Right target, wrong method

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The Independent Online

Welsh rugby is heading for a revolt with its new rule that deducts two points from any club whose players tot up 14 yellow cards in a season. I'm all for cracking down on ill-discipline - especially the offence of killing the ball which is making the game very boring - but this move carries a danger of causing unwarranted grief.

Welsh rugby is heading for a revolt with its new rule that deducts two points from any club whose players tot up 14 yellow cards in a season. I'm all for cracking down on ill-discipline - especially the offence of killing the ball which is making the game very boring - but this move carries a danger of causing unwarranted grief.

Clubs are complaining that they weren't informed officially of this rule revision and read about it in the papers only last week, but the Welsh Rugby Union insist it was all in the small print. It was certainly a rude shock for Swansea who received four yellows in four games. Another 10 and two hard-earned points will be snatched back from them.

There is a lot of misbehaviour in rugby which needs rooting out, but it is the culprits who should pay, not the clubs and their fans. It may be argued that the club should be ultimately responsible for the conduct of their players but once in the heat of battle a player can't be controlled from the other side of the touchline and he should carry his own can.

You could have a situation towards the end of the season that a team could go over the top of its total in a vital game, lose players for 10 minutes, lose the match and then lose an extra two points. That, surely, is not right. It wouldn't be so bad if the referees were consistent with the yellow cards but I've seen enough this season to be concerned that they are not getting to grips with the real ills of the game.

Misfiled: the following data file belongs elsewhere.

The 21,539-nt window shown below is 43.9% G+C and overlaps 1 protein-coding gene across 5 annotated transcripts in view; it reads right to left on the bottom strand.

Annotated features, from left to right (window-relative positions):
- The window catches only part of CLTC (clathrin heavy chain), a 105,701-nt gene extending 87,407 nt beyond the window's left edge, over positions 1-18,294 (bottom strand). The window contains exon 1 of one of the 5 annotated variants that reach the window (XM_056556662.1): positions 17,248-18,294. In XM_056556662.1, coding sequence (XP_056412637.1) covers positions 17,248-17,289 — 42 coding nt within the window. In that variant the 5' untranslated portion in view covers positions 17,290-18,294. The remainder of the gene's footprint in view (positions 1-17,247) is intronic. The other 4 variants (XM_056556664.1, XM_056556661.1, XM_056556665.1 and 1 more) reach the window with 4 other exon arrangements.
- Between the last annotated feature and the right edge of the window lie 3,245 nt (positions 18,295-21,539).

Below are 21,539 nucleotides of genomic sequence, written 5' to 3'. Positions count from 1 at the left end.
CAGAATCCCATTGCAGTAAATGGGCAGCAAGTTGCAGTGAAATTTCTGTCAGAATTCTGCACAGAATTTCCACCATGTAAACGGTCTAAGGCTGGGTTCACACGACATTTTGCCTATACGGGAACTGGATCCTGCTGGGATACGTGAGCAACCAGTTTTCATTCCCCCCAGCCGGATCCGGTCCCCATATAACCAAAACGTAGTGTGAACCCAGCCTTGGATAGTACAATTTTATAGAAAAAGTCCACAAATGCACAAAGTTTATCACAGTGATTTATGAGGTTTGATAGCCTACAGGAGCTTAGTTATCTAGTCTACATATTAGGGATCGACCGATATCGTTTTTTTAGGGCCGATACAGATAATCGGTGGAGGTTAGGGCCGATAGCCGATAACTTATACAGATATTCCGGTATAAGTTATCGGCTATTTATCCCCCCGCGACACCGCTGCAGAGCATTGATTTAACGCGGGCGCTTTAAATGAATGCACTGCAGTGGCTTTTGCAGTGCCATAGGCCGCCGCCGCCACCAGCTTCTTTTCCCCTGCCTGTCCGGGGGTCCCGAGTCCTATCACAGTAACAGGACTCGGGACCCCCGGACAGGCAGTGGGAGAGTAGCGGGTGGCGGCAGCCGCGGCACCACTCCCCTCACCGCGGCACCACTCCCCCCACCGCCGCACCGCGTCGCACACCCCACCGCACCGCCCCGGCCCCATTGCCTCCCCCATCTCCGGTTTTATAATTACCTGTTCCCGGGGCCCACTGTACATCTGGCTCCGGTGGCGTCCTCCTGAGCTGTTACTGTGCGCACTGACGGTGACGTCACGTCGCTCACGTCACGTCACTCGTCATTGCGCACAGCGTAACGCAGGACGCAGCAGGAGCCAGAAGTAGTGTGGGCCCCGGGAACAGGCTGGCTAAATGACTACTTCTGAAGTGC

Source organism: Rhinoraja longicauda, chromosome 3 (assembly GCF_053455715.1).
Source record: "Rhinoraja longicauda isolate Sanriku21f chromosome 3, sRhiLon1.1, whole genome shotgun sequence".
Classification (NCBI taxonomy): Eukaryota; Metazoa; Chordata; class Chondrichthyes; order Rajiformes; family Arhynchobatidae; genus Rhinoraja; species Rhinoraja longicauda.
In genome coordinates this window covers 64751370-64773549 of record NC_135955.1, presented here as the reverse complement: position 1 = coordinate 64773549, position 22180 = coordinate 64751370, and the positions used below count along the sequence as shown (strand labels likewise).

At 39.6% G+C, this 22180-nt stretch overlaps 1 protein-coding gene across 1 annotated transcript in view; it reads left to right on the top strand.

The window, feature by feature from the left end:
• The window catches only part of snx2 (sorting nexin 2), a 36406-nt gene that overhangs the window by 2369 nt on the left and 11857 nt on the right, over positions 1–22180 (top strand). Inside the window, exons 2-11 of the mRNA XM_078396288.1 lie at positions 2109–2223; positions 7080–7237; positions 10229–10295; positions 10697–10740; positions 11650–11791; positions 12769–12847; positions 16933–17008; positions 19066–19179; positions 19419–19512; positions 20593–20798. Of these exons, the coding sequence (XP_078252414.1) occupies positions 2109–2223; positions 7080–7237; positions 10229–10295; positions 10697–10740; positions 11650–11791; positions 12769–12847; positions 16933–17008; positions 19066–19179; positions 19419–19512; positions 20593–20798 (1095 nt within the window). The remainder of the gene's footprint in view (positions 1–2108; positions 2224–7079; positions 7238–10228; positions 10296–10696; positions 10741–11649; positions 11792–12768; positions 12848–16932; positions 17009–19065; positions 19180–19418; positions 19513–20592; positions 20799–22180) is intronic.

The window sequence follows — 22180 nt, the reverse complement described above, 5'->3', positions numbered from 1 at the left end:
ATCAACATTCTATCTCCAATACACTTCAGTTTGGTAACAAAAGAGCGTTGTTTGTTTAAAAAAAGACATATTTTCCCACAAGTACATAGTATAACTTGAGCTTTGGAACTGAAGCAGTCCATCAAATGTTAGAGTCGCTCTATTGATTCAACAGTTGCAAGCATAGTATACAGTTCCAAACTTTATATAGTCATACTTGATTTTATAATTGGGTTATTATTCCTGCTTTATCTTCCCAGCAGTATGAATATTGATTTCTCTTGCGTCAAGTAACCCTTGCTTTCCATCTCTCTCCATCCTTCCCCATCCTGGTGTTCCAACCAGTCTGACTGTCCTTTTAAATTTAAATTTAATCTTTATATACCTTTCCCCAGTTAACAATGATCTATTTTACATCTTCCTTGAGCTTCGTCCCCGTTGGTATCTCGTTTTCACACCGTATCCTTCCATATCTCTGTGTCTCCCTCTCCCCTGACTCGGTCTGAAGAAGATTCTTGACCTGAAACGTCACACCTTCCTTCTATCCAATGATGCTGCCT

I would back to the hilt any referee who gives four or five cards for deliberate off-side and for killing the ball. But the flurries of bad-temper that are inevitable in such a physical game can usually be handled with a strong warning and not an immediate card.

We had an instance in the Swansea-Llanelli game last weekend involving Paul Moriarty, who had been fairly sin-binned in the first-half for using his shoulder in the tackle. In a maul during the second half an opponent grabbed his leg and tried to lift him off the floor. Moriarty swung back his arm to force him to let go. It was more of a brush-off than an attempted punch and he didn't even connect, but referee Nigel Williams sent him off.

The following day the referee, using the new video review system which allows refs a second look at the game, was brave enough to admit he had been harsh and the card was rescinded. As it happened, Swansea won a close match but what if they had lost after being unfairly reduced to 14 men?

As well as belatedly pardoning Moriarty, the referee issued a post-match yellow card to Llanelli's Phil Booth for a stamping offence not noticed at the time. I'm very much in favour of players being cited after a game. This will help referees to avoid mistakes like the one Moriarty suffered.

If the referee has any doubt in his mind about a violent incident he can leave it for the video surveillance to pick up. This will also assist him to concentrate on more important things, such as pouncing on ball-killing and the other practices that badly interfere with the flow of the games.

Defences are already too strong without them having extra favours from referees who turn a blind eye to blatant disruption. Allowing attacks to develop would do so much to improve the attraction of our rugby.

Touch-judges could also play a bigger part in stopping defences getting away with so much encroachment. They should be far more vocal at keeping them onside and letting the attacking team have the space to build a movement.

And they should not be shy in pointing out persistent offenders. When teams end up with five men in the sin-bin they might start to mend their ways. But that's punishment enough. Taking points off them is not the way.

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